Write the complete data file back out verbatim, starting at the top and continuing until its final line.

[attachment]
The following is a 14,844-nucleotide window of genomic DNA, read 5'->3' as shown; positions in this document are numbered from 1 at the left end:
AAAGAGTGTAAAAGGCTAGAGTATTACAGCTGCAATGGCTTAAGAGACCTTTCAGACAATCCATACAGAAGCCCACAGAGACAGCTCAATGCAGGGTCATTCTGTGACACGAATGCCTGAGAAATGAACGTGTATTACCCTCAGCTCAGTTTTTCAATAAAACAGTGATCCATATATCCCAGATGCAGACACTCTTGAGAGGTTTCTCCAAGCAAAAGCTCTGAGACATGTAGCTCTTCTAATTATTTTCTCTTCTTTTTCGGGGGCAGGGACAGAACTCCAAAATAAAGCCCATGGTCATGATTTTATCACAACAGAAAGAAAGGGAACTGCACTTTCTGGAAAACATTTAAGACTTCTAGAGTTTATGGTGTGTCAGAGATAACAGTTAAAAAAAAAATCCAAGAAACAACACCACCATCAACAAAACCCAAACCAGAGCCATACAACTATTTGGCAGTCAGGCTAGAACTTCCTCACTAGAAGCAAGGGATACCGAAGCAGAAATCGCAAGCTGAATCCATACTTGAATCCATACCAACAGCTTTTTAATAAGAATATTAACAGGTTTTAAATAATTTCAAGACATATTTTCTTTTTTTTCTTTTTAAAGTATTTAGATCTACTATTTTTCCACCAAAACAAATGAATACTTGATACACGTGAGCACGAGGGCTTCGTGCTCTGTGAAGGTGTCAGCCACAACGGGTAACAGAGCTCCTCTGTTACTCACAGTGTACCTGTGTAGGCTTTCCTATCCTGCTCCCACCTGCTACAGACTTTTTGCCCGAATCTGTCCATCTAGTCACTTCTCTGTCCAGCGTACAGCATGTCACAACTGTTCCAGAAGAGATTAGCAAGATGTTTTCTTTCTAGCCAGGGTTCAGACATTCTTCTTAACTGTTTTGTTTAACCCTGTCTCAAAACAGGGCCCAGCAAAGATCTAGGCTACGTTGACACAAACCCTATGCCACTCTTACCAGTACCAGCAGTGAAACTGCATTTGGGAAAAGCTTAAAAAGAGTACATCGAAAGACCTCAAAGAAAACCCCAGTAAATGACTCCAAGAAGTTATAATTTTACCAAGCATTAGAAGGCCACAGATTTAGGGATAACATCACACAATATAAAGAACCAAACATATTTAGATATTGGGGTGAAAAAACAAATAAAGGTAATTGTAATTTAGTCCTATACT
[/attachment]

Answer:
The following is a 14,844-nucleotide window of genomic DNA, read 5'->3' as shown; positions in this document are numbered from 1 at the left end:
AAAGAGTGTAAAAGGCTAGAGTATTACAGCTGCAATGGCTTAAGAGACCTTTCAGACAATCCATACAGAAGCCCACAGAGACAGCTCAATGCAGGGTCATTCTGTGACACGAATGCCTGAGAAATGAACGTGTATTACCCTCAGCTCAGTTTTTCAATAAAACAGTGATCCATATATCCCAGATGCAGACACTCTTGAGAGGTTTCTCCAAGCAAAAGCTCTGAGACATGTAGCTCTTCTAATTATTTTCTCTTCTTTTTCGGGGGCAGGGACAGAACTCCAAAATAAAGCCCATGGTCATGATTTTATCACAACAGAAAGAAAGGGAACTGCACTTTCTGGAAAACATTTAAGACTTCTAGAGTTTATGGTGTGTCAGAGATAACAGTTAAAAAAAAAATCCAAGAAACAACACCACCATCAACAAAACCCAAACCAGAGCCATACAACTATTTGGCAGTCAGGCTAGAACTTCCTCACTAGAAGCAAGGGATACCGAAGCAGAAATCGCAAGCTGAATCCATACTTGAATCCATACCAACAGCTTTTTAATAAGAATATTAACAGGTTTTAAATAATTTCAAGACATATTTTCTTTTTTTTCTTTTTAAAGTATTTAGATCTACTATTTTTCCACCAAAACAAATGAATACTTGATACACGTGAGCACGAGGGCTTCGTGCTCTGTGAAGGTGTCAGCCACAACGGGTAACAGAGCTCCTCTGTTACTCACAGTGTACCTGTGTAGGCTTTCCTATCCTGCTCCCACCTGCTACAGACTTTTTGCCCGAATCTGTCCATCTAGTCACTTCTCTGTCCAGCGTACAGCATGTCACAACTGTTCCAGAAGAGATTAGCAAGATGTTTTCTTTCTAGCCAGGGTTCAGACATTCTTCTTAACTGTTTTGTTTAACCCTGTCTCAAAACAGGGCCCAGCAAAGATCTAGGCTACGTTGACACAAACCCTATGCCACTCTTACCAGTACCAGCAGTGAAACTGCATTTGGGAAAAGCTTAAAAAGAGTACATCGAAAGACCTCAAAGAAAACCCCAGTAAATGACTCCAAGAAGTTATAATTTTACCAAGCATTAGAAGGCCACAGATTTAGGGATAACATCACACAATATAAAGAACCAAACATATTTAGATATTGGGGTGAAAAAACAAATAAAGGTAATTGTAATTTAGTCCTATACT